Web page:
Essay Writing Boston
With hundreds of sessions to choose from every year, Grub workshops cater to a wide range of writing genres and are open to anyone eighteen or older. Courses are offered at a variety of levels and formats, including three-hour seminars, six-hour weekend workshops, or multi-week courses. Whether you’re a writing newbie or a workshop veteran, you’ll find something here to help you meet your writing goals.
If you’re an advanced writer looking for something more immersive, one of our intensive programs might be for you. With programs ranging from six months to a year in the novel, memoir, and short fiction, these courses offer an intense exploration of craft as you develop or revise your manuscript, and an introduction to the publishing world.
Wherever you happen to be in the world, our online courses bring the Grub classroom experience to you. Workshops are tailored to the needs of the online student: flexibility in scheduling, ease of interaction with fellow students and instructors, and meaningful and timely feedback on manuscripts (plus, you can show up for class in your pajamas). Multi-week classes are available in the essay, novel writing, fiction, the memoir, screenwriting, and more.
Young Adult Writers Program (YAWP)
If you're a high school student who likes to write, we've got all sorts of programs for you. YAWP students are aged 13-18 and come from high schools all over the greater Boston area. Grub has three types of programs for teens: Free Saturday Sessions once a month during the school year, week-long Teen Writing Camps, and an annual three-week Summer Fellowship Program. (Bonus: The Boston Globe recognizes YAWP as the go-to spot for teens who like to write. We think so too!)
Like personal trainers for your writing life, our manuscript consultants work one-on-one with writers to help them finish drafts, set writing goals, or revise their work. Whether you want to polish your manuscript before an agent sees it, get one-on-one feedback on a story, or seek advice on furthering your writing career, our consultants cover all genres, including the short story, creative nonfiction, memoir, and the novel, and offer rigorous, energizing feedback, to help take your manuscript to the next level.
Since our inception in 1997, GrubStreet has developed many successful programs to support local writers, the wider Boston communities, and nationally recognized authors. Click here to learn more about the Memoir Project, The GrubStreet National Book Prize, Publish it Forward, and Grub’s other programs.
Writing Your Essay
High school seniors applying for admission to the Kilachand Honors College often ask what we’re looking for in our potential students and what they should include in their essays.
First, read the information on this website. Look at how the Kilachand Honors College fits with your program of choice. Read more about the co-curricular events and the purpose they serve. Peruse our course offerings and look at the four-year curriculum of the program. The Kilachand Honors College isn’t for everyone, but if it is a good fit for you, you’ll know after reading this information.
Second, think about what your personal goals and interests. Kilachand Honors College students stand out for their accomplishments, motivation, and excitement about the opportunities around them.
The relaxed atmosphere and intimacy of a six-student class allows for flexibility in the curriculum, and it also provides an open forum for discussions of observations and ideas. I like how I’ve used what I’ve learned in this class in my others, in terms of addressing all sides of arguments and being comfortable during open discussions.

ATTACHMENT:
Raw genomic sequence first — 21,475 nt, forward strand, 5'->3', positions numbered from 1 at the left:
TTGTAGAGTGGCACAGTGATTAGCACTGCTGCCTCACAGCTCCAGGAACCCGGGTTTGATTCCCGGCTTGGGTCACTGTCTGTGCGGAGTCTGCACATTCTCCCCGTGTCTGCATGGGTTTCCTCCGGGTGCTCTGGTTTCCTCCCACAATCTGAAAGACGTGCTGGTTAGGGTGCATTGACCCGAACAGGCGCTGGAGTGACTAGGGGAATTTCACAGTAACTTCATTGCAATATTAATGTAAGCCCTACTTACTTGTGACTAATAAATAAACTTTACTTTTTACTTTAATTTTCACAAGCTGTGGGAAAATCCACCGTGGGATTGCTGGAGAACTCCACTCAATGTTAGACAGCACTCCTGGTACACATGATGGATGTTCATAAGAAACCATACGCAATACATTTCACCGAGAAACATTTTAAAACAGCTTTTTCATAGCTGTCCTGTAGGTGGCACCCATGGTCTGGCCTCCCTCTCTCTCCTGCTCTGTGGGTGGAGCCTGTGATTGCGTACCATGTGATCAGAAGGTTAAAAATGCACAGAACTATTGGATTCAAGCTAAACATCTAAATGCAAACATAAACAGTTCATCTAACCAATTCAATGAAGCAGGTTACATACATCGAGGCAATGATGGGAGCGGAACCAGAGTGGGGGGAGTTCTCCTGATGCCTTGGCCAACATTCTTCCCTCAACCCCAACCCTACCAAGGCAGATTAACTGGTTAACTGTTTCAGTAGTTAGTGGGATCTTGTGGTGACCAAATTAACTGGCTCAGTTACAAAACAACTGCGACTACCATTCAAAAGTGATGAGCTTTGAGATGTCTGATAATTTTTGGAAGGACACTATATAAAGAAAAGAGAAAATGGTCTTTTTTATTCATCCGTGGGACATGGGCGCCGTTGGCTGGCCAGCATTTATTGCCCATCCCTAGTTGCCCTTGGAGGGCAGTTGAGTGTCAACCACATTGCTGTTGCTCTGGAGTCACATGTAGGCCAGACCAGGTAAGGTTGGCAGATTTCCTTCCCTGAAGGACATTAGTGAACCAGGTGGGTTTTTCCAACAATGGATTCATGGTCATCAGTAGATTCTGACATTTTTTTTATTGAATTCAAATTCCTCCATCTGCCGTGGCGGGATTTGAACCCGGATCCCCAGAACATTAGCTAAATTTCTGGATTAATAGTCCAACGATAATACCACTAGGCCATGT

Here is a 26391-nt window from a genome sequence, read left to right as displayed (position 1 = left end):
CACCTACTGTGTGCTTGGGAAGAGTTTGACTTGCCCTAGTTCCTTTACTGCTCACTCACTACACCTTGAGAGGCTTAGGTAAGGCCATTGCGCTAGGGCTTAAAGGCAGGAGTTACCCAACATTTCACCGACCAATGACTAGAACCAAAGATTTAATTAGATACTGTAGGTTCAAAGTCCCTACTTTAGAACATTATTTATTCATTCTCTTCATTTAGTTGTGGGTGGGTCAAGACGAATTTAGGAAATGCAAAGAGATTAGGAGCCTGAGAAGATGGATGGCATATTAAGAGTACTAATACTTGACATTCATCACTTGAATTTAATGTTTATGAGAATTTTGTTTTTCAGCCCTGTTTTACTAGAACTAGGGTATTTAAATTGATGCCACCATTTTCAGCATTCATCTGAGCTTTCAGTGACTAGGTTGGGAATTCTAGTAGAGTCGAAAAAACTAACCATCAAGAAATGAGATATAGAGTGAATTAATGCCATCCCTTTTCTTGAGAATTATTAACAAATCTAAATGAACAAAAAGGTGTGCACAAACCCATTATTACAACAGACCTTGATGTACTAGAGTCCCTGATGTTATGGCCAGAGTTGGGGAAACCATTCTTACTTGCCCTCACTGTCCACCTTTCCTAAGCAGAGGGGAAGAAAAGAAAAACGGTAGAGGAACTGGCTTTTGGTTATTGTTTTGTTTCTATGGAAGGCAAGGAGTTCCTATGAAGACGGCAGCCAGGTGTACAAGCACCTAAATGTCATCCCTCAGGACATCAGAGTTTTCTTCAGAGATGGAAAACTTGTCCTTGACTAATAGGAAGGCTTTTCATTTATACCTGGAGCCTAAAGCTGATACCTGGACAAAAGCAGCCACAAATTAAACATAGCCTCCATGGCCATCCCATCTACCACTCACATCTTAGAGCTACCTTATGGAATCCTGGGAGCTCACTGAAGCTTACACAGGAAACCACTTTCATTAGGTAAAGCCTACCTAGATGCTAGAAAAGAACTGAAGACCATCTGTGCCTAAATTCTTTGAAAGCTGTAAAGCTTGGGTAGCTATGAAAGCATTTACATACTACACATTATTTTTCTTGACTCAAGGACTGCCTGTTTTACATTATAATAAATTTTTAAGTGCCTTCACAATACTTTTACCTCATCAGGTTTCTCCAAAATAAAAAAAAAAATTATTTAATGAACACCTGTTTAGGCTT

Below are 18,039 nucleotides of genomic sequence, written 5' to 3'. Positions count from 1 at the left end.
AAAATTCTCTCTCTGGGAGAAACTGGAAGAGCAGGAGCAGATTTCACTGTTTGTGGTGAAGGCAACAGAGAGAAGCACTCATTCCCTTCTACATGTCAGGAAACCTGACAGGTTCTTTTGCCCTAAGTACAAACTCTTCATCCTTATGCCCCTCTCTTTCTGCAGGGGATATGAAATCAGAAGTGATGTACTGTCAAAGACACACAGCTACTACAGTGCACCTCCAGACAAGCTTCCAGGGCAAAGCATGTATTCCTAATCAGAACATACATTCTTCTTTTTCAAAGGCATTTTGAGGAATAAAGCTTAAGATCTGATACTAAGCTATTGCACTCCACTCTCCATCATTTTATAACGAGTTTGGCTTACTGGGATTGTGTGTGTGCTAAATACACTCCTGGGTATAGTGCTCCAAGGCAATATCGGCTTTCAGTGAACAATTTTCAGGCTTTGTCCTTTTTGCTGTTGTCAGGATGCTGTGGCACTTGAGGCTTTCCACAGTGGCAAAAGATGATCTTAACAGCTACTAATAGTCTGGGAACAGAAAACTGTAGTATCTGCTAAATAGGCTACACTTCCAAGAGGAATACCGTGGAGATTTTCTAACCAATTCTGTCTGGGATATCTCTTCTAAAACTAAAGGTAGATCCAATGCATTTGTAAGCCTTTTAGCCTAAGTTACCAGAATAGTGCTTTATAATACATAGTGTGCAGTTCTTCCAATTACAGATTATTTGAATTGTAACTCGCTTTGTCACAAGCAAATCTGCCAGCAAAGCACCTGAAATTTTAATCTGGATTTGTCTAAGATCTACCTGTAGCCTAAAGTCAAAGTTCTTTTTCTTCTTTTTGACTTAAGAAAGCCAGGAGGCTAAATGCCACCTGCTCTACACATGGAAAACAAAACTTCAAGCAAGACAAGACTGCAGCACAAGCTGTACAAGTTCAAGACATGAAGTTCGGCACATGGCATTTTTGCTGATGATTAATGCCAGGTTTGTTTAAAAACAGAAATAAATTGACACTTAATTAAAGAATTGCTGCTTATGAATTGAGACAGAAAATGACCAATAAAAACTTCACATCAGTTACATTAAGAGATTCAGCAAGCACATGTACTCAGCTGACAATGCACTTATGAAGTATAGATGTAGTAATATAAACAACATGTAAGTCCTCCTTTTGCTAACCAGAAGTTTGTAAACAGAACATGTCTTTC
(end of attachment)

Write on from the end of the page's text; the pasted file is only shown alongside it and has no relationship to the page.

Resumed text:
Marissa Petersile (CAS’15), Undeclared
If you’re like many of the Kilachand Honors Students, you probably still want more information. Here is Professor Charles Dellheim, Director of the Kilachand Honors College, explaining how Kilachand Honors College students stand out from students in a traditional honors program:
“What are we looking for? We’re looking for people who are intellectually curious, motivated; they may have an intense interest in the subjects. A lot of our students are doing a number of different things. I’ll tell you what we don’t want—If you are an English major, or a chemist, or a violinist, and all you really want to do is English or chemistry or violin; if you don’t want to learn about other disciplines and other ways of looking at the world, you would be very unhappy in the Kilachand Honors College, because that’s not our purpose. We give people a lot of opportunities, especially in the second year, to pursue their own interests; in fact, we require them to do that. What we want are students who will be engaging with different ideas, different methods, different approaches, different ways of looking at the world. And also people who will enjoy being in a community that is made up of students from all over the University.
I’ve had conversations with students who were accepted and said I only want to be with students from my school; I want to be with the students in my degree. I have to tell you, I think that’s a disaster. When you’re with one group of people, especially when you’re in college, it can get old really quickly—you don’t learn anything about the disciplines outside of your own.
It isn’t that we’re looking for people who are well rounded—that’s a phrase I don’t like. I had a professor who said “Well-rounded—that means a person without edges! Without personality!” We are trying to find students who have a lot of ability and who would really flourish in college and add something to the community, but maybe didn’t have the highest SAT scores or GPA.”
If you’re interested in sitting in on a Kilachand Honors College class or talking with a current Student Ambassador, please contact us.